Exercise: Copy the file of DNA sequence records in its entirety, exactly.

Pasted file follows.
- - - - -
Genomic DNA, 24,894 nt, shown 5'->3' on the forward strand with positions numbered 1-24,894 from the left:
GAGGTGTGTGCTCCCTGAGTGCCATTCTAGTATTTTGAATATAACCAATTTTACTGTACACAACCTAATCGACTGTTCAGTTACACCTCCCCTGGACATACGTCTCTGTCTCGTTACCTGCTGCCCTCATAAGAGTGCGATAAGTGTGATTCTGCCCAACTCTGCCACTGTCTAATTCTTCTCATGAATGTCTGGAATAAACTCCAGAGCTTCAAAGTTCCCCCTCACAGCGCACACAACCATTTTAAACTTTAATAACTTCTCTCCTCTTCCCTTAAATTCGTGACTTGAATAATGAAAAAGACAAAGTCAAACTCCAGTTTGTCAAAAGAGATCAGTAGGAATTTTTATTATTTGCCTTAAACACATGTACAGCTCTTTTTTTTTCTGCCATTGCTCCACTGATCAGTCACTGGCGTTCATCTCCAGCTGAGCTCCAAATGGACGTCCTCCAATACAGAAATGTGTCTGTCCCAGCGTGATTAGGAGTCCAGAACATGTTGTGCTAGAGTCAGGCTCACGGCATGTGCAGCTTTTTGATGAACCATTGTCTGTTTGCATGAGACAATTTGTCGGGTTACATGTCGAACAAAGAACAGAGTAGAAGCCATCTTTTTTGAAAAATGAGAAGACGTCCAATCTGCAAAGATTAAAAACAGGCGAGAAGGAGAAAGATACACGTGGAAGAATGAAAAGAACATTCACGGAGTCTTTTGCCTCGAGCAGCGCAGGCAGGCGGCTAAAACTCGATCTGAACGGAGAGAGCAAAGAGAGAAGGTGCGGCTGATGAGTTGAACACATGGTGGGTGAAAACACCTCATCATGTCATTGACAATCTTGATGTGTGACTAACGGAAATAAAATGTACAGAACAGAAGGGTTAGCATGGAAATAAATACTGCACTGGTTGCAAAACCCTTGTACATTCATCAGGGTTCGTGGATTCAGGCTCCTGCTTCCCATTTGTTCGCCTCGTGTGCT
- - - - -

Genomic DNA, 24,894 nt, shown 5'->3' on the forward strand with positions numbered 1-24,894 from the left:
GAGGTGTGTGCTCCCTGAGTGCCATTCTAGTATTTTGAATATAACCAATTTTACTGTACACAACCTAATCGACTGTTCAGTTACACCTCCCCTGGACATACGTCTCTGTCTCGTTACCTGCTGCCCTCATAAGAGTGCGATAAGTGTGATTCTGCCCAACTCTGCCACTGTCTAATTCTTCTCATGAATGTCTGGAATAAACTCCAGAGCTTCAAAGTTCCCCCTCACAGCGCACACAACCATTTTAAACTTTAATAACTTCTCTCCTCTTCCCTTAAATTCGTGACTTGAATAATGAAAAAGACAAAGTCAAACTCCAGTTTGTCAAAAGAGATCAGTAGGAATTTTTATTATTTGCCTTAAACACATGTACAGCTCTTTTTTTTTCTGCCATTGCTCCACTGATCAGTCACTGGCGTTCATCTCCAGCTGAGCTCCAAATGGACGTCCTCCAATACAGAAATGTGTCTGTCCCAGCGTGATTAGGAGTCCAGAACATGTTGTGCTAGAGTCAGGCTCACGGCATGTGCAGCTTTTTGATGAACCATTGTCTGTTTGCATGAGACAATTTGTCGGGTTACATGTCGAACAAAGAACAGAGTAGAAGCCATCTTTTTTGAAAAATGAGAAGACGTCCAATCTGCAAAGATTAAAAACAGGCGAGAAGGAGAAAGATACACGTGGAAGAATGAAAAGAACATTCACGGAGTCTTTTGCCTCGAGCAGCGCAGGCAGGCGGCTAAAACTCGATCTGAACGGAGAGAGCAAAGAGAGAAGGTGCGGCTGATGAGTTGAACACATGGTGGGTGAAAACACCTCATCATGTCATTGACAATCTTGATGTGTGACTAACGGAAATAAAATGTACAGAACAGAAGGGTTAGCATGGAAATAAATACTGCACTGGTTGCAAAACCCTTGTACATTCATCAGGGTTCGTGGATTCAGGCTCCTGCTTCCCATTTGTTCGCCTCGTGTGCT